Learn the art of the haggle
“No matter where or when you’re shopping, or for what, the day of the fixed price is over,” says Fred Brock, author of Live Well on Less Than You Think. “If you don’t ask, ‘Is that the best you can do?’ you’re doing yourself a disservice, especially with big-ticket items, including home appliances and furniture.” The best way to negotiate is by framing the price reduction as a win-win proposition. Alina Preciado, 37, a designer in Brooklyn, NY, fantasized for months about a lamp she saw in a store (price tag: $650). Finally, she said to the manager, “This lamp’s been in your store for a year. How about you give it to me for 50 percent off and make space for new inventory?” He agreed, and now the fixture hangs above Alina’s dining table.
Get the kids involved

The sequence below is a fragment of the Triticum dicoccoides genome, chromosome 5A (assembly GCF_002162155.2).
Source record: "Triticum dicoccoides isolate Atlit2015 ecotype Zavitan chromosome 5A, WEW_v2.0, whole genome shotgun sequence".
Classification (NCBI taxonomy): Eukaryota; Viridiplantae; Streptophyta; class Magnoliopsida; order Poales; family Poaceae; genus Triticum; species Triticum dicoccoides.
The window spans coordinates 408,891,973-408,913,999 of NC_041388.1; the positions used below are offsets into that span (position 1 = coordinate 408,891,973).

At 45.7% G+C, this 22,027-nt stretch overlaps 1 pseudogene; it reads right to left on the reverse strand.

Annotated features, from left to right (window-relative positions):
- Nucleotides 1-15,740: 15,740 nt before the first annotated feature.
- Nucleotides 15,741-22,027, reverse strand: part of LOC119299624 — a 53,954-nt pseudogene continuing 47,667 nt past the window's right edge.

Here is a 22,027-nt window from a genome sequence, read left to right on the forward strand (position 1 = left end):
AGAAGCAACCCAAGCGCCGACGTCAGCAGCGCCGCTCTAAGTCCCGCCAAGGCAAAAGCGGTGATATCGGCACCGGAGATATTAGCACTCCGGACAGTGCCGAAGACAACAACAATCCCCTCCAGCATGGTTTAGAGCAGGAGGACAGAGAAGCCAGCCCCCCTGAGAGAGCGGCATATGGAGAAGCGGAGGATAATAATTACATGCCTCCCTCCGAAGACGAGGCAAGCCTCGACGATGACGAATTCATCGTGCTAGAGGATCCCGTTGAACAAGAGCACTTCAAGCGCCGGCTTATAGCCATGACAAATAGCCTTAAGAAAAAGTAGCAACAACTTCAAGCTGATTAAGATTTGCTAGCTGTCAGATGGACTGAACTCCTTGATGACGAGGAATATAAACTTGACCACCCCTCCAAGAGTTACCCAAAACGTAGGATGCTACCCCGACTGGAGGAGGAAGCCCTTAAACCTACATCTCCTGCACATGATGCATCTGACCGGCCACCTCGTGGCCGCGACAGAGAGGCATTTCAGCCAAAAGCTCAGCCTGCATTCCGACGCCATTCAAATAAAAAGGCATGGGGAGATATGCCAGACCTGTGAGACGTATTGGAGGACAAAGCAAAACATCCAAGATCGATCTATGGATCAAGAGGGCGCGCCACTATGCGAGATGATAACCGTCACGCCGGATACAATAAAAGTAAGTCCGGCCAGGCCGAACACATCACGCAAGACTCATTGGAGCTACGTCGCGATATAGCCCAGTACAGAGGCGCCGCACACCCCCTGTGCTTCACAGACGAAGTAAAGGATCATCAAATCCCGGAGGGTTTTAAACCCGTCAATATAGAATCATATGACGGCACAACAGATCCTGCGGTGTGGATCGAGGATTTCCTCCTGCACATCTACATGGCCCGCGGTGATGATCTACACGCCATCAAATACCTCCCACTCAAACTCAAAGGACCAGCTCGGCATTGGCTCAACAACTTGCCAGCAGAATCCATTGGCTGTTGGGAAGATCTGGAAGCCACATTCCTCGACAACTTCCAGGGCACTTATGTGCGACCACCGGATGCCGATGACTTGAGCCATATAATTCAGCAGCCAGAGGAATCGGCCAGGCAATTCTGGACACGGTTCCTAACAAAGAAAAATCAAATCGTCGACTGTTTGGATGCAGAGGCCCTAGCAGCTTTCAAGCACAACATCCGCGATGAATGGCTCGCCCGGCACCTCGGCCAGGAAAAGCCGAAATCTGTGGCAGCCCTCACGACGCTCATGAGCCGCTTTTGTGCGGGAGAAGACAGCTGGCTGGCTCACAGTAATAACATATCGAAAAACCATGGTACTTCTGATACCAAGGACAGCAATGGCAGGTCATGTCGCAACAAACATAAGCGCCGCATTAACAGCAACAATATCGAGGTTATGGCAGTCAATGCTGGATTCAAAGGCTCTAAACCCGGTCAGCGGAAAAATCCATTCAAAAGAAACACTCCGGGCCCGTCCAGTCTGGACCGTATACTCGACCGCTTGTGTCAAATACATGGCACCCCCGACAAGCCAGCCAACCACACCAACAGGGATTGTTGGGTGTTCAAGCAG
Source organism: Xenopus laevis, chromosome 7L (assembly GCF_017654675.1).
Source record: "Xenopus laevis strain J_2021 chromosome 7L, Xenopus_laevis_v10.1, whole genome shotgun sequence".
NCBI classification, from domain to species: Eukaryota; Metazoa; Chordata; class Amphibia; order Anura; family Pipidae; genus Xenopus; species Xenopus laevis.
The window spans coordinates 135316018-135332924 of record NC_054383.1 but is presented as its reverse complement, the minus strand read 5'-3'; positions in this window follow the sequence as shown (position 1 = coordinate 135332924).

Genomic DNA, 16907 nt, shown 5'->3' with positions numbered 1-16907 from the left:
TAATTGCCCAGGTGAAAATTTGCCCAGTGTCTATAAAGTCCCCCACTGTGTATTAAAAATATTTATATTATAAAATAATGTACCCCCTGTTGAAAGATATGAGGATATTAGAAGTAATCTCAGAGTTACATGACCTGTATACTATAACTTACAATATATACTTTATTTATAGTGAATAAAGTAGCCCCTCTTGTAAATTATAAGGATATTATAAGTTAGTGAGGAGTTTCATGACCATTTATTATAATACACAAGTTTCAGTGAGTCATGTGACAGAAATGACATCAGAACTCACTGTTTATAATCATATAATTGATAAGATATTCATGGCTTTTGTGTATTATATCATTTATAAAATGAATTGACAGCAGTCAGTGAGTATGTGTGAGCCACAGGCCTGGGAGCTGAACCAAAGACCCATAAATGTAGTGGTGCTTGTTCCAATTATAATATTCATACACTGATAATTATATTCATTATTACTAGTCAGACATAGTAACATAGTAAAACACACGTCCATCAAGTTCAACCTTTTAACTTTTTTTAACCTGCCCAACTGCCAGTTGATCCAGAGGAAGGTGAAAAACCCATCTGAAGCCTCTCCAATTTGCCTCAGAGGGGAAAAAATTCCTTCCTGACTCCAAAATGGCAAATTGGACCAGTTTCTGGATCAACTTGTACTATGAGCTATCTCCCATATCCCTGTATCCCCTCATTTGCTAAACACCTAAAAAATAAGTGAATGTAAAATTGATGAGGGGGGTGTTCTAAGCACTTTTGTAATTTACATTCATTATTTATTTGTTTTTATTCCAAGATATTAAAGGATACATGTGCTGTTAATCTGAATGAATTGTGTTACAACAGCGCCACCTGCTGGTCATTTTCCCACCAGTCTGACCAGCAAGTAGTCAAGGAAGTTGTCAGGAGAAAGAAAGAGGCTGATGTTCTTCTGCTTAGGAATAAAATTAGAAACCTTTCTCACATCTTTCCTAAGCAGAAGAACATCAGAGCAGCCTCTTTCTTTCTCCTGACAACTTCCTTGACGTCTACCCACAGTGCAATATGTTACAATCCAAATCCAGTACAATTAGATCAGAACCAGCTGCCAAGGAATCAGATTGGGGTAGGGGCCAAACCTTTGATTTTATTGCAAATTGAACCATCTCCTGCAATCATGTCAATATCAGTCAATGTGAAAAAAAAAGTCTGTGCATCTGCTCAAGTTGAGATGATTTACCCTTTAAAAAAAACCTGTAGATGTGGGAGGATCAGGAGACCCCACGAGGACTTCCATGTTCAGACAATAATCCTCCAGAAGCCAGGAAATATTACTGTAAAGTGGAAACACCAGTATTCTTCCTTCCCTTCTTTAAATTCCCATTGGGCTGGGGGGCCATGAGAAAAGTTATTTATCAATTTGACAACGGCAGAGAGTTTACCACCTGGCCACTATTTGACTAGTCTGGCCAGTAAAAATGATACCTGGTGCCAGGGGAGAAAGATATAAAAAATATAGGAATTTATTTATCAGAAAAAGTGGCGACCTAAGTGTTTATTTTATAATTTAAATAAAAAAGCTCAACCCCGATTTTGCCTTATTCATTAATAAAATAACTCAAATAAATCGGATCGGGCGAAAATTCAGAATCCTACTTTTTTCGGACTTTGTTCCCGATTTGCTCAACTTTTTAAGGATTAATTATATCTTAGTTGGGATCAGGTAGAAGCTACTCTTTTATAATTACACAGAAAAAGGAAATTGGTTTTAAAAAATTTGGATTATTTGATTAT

Feeding a child’s appetite for store-bought sweets can get pricey. Instead, turn snack time into a family event. “Every Sunday my children and I bake a batch of cookies or brownies, and I put them in their lunches for the week. Not only is this a fun, free activity but it saves money that I would spend on prepackaged snacks,” says Janice Kaplan, 37, of Gainesville, FL. “We brainstorm new ideas together, and it becomes a low-cost way for my family to have fun together.”
Put the Web to work for you
I recently decided I wanted new bedside lamps for my husband and myself. I found cool spotlights that matched our bedroom decor on the Pottery Barn website, but the color I liked was sold out, and the $79 sticker price was a shock. When I plugged in “Pottery Barn” and the item name on eBay, I found a seller in Mississippi hawking a pair of the lamps â€” in the coveted bright red, new in box! â€” for $55. Even with the $19 shipping fee, I saved myself 50 percent by searching the unparalleled auction site before buying retail. Tip: Request that eBay email you when a specific item you’re looking for comes up for sale.